When National Security Advisor Susan Rice appeared on ABC's "This Week" on June 1, she described Bergdahl as soldier who had served with "honor and distinction," triggering an uproar since many in the military -- and in Congress -- held a far more nuanced view of the former prisoner. While many troops strongly believe in the "no man left behind" ethos, large numbers saw Rice's comments as, at best, an avoidable gaffe, and at worst, an insensitive remark that underscored a disconnect between the White House and the many people in the military who saw Bergdahl as a deserter who may have effectively abandoned his fellow soldiers during one of the most intense periods of the Afghan war. 

"I don't think the White House had the pulse of what the military and the intelligence community were thinking," said one former intelligence officer who has served in Afghanistan.

U.S. intelligence agencies two years ago concluded that five Taliban prisoners who were swapped for Bergdahl would eventually return to hostilities against the United States, according to a former senior official who helped write the assessment. And it was no secret that many in the military regarded Bergdahl's disappearance from his base as a likely case of desertion. The intelligence agencies and the State Department were aware of the controversy, but the deal -- and the subsequent public rollout of it -- didn't seem to reflect the more complex view many have about the merits of swapping the Taliban figures for Bergdahl.

The administration has tried to calm the furor over the decision, but, despite a number of closed-door briefings, many members of Congress have remained unconvinced that the administration couldn't have informed lawmakers about the pending transfer 30 days earlier, as U.S. law requires. The White House has insisted that while efforts have been underway for years to free Bergdahl, a variety of factors, from his declining health to a potential threat to his life at the hands of his Taliban captors, forced a quick decision to act.

"It was a very small, fleeting window of opportunity in order to secure -- safely secure Sgt. Bowe Bergdahl," Pentagon Press Secretary Rear Adm. John Kirby told reporters on Tuesday. "And it's safe to say that the entire interagency, the entire national security team agreed that we needed to take advantage of this fleeting opportunity, and that operational security was critical to securing it safely and efficiently."

Some high-level officials were privy to the details of the prisoner swap. Chairman of the Joint Chiefs of Staff Gen. Martin Dempsey and the Vice Chairman, Adm. Sandy Winnefeld, were "completely read into the deal," one official said. But the Special Operations forces that flew Bergdahl out of Afghanistan didn't fall under Dunford or Austin's chain of command and therefore operated independently.

Although both Dunford and Austin were aware of the ongoing efforts to secure Bergdahl's release -- as were approximately 100 administration officials -- it was not clear exactly when either commander was informed of Bergdahl's rescue from his Taliban captors. On Tuesday, Sen. Dick Durbin (D-Il.), said the Obama administration only finalized the particulars of the exchange a day before it occurred, and that the military only knew the location where Bergdahl was to be picked up an hour earlier.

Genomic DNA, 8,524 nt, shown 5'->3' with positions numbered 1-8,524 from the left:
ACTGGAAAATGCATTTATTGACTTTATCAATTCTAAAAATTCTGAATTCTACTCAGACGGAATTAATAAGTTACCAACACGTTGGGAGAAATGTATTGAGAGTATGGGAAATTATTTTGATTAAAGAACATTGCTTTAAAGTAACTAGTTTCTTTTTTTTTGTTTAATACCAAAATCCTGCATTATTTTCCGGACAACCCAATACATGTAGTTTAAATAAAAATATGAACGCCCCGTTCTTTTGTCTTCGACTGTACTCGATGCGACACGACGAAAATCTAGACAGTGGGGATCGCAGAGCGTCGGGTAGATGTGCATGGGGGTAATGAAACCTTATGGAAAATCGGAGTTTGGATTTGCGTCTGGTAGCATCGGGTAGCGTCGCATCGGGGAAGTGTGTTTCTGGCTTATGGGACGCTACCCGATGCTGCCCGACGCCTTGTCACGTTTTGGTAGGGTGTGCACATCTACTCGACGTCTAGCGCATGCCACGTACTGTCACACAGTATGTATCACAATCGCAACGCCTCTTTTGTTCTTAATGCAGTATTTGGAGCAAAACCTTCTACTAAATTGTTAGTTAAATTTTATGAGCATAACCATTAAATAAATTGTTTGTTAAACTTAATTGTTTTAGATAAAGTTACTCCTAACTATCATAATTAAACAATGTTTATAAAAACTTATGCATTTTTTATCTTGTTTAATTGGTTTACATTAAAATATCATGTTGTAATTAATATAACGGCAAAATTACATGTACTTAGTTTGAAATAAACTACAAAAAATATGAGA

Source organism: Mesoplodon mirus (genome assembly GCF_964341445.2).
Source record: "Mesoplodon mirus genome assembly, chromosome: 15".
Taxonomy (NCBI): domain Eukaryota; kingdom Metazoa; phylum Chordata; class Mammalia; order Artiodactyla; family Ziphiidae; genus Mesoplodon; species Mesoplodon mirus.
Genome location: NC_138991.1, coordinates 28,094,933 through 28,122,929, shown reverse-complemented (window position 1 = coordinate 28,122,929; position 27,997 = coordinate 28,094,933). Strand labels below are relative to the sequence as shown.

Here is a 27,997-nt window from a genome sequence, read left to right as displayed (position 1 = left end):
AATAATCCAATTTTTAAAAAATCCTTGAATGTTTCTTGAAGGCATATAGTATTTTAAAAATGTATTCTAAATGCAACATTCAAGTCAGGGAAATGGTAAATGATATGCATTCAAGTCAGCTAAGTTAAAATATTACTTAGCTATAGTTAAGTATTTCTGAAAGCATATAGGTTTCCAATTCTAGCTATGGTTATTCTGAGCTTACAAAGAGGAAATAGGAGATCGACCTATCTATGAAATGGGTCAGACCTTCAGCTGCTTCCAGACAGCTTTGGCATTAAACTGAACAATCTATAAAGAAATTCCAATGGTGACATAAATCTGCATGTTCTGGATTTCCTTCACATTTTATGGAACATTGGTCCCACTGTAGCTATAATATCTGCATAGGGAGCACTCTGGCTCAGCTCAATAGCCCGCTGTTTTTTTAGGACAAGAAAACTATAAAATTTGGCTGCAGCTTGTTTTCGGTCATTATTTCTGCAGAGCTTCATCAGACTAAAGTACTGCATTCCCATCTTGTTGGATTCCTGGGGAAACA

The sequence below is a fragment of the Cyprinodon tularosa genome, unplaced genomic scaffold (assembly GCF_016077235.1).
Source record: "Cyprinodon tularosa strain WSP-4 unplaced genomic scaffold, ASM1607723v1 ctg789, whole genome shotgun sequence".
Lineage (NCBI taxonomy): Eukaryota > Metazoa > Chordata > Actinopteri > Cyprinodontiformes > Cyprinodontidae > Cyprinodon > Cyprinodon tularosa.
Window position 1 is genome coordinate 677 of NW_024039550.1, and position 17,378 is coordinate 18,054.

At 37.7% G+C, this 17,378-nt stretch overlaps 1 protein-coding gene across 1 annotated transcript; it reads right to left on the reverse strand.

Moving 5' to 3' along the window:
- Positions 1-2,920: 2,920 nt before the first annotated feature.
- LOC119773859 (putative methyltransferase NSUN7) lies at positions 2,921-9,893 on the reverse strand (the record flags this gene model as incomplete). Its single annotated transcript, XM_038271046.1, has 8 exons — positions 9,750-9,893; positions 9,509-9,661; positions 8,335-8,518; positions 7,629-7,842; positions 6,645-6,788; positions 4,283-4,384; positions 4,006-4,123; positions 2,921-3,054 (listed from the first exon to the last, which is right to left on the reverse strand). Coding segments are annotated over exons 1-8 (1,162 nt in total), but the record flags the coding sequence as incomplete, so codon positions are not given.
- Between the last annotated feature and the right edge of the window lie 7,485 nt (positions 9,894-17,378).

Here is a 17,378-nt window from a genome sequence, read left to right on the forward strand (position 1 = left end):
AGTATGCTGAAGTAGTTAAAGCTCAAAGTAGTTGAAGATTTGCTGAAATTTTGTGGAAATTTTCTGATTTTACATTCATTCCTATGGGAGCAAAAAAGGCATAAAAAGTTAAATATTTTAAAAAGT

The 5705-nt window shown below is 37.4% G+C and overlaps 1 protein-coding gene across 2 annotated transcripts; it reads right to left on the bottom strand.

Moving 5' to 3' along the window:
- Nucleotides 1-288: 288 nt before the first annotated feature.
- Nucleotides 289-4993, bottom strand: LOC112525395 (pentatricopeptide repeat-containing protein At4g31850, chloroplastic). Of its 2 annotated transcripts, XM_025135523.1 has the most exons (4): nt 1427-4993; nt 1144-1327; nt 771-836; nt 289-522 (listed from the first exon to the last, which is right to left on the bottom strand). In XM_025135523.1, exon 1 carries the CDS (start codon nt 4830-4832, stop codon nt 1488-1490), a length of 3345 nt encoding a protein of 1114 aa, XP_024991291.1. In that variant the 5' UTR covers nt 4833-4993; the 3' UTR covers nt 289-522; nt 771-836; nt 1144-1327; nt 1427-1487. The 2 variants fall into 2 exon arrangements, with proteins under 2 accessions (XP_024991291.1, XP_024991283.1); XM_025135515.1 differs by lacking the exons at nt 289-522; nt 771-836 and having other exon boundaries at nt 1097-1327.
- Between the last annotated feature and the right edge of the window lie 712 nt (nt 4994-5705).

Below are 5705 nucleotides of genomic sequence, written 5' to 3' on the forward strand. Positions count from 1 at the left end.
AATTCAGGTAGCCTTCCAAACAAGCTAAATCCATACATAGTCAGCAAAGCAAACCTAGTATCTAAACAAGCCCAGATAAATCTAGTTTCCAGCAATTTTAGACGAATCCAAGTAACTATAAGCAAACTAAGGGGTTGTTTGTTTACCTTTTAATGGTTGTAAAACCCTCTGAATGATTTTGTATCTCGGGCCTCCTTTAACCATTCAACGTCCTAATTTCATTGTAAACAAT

The controversy over the timing of the deal shows no signs of dying down due to the changing nature of the administration's rationale for securing Bergdahl's release, but also because of the fury many in the military and intelligence communities still feel over Rice's comments.

"She's never understood the military," said a former official who worked with Rice when she served in the State Department during the Clinton administration. The former official, like others, questioned why the administration would so forcefully defend Bergdahl before the full circumstances of his disappearance were known, and when the political backlash from military quarters and the administration's Republican critics was so predictable. "Let's at least say it was bad staff work," the former official said, suggesting that Obama hadn't been fully briefed by his national security team.  

Rice later clarified her remarks, saying that by "honor and distinction," she meant that Bergdahl had volunteered to fight for his country, which she called "a very honorable thing." Speaking to a CNN reporter during the 70th anniversary celebration of the D-Day landings in Normandy, France, Rice said Bergdahl "is, as always with Americans, innocent until proven guilty."

It's not only soldiers who are questioning the wisdom of swapping Bergdahl for five hardened, anti-American militants. A former senior U.S. intelligence official who maintains close personal ties to Langley said career officers are furious over Bergdahl's release. Intelligence officials believe that at least one of the so-called "Taliban Five" was present when CIA officer Johnny Spann was killed in Afghanistan in November 2001, becoming the first American casualty in the war. Many CIA employees wonder why the administration would release five men whom the CIA's own analysts said would return to the battlefield, two former officials said.